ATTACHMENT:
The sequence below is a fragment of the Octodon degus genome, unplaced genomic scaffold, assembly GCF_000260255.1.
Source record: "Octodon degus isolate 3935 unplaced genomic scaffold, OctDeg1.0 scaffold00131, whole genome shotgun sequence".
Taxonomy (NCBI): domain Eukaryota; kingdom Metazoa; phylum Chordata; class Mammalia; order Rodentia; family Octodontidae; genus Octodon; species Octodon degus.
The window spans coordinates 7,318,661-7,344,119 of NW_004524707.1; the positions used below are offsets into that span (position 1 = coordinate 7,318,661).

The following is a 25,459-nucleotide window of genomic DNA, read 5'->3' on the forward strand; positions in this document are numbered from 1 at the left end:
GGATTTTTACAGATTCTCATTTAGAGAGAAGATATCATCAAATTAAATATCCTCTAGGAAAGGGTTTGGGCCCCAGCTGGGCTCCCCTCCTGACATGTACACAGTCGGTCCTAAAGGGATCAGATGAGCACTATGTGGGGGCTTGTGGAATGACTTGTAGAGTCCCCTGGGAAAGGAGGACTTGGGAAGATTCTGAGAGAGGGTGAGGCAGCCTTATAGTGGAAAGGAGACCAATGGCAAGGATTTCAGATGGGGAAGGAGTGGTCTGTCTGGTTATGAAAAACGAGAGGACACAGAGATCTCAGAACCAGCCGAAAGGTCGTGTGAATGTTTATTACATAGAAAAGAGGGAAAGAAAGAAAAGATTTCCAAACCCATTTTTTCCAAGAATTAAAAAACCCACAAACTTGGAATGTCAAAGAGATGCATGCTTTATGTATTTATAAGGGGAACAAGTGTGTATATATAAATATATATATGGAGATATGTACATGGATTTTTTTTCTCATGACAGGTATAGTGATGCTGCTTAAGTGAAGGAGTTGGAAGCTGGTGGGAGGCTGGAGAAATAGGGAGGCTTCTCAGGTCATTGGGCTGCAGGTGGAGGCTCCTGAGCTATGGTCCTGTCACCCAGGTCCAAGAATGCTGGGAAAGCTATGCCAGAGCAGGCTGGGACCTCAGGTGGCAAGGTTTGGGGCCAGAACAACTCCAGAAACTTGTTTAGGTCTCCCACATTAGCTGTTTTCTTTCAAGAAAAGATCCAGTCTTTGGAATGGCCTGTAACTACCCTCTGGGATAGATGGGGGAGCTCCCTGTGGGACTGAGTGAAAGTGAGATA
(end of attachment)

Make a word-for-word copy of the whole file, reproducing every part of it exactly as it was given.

The sequence below is a fragment of the Octodon degus genome, unplaced genomic scaffold, assembly GCF_000260255.1.
Source record: "Octodon degus isolate 3935 unplaced genomic scaffold, OctDeg1.0 scaffold00131, whole genome shotgun sequence".
Taxonomy (NCBI): domain Eukaryota; kingdom Metazoa; phylum Chordata; class Mammalia; order Rodentia; family Octodontidae; genus Octodon; species Octodon degus.
The window spans coordinates 7,318,661-7,344,119 of NW_004524707.1; the positions used below are offsets into that span (position 1 = coordinate 7,318,661).

The following is a 25,459-nucleotide window of genomic DNA, read 5'->3' on the forward strand; positions in this document are numbered from 1 at the left end:
GGATTTTTACAGATTCTCATTTAGAGAGAAGATATCATCAAATTAAATATCCTCTAGGAAAGGGTTTGGGCCCCAGCTGGGCTCCCCTCCTGACATGTACACAGTCGGTCCTAAAGGGATCAGATGAGCACTATGTGGGGGCTTGTGGAATGACTTGTAGAGTCCCCTGGGAAAGGAGGACTTGGGAAGATTCTGAGAGAGGGTGAGGCAGCCTTATAGTGGAAAGGAGACCAATGGCAAGGATTTCAGATGGGGAAGGAGTGGTCTGTCTGGTTATGAAAAACGAGAGGACACAGAGATCTCAGAACCAGCCGAAAGGTCGTGTGAATGTTTATTACATAGAAAAGAGGGAAAGAAAGAAAAGATTTCCAAACCCATTTTTTCCAAGAATTAAAAAACCCACAAACTTGGAATGTCAAAGAGATGCATGCTTTATGTATTTATAAGGGGAACAAGTGTGTATATATAAATATATATATGGAGATATGTACATGGATTTTTTTTCTCATGACAGGTATAGTGATGCTGCTTAAGTGAAGGAGTTGGAAGCTGGTGGGAGGCTGGAGAAATAGGGAGGCTTCTCAGGTCATTGGGCTGCAGGTGGAGGCTCCTGAGCTATGGTCCTGTCACCCAGGTCCAAGAATGCTGGGAAAGCTATGCCAGAGCAGGCTGGGACCTCAGGTGGCAAGGTTTGGGGCCAGAACAACTCCAGAAACTTGTTTAGGTCTCCCACATTAGCTGTTTTCTTTCAAGAAAAGATCCAGTCTTTGGAATGGCCTGTAACTACCCTCTGGGATAGATGGGGGAGCTCCCTGTGGGACTGAGTGAAAGTGAGATA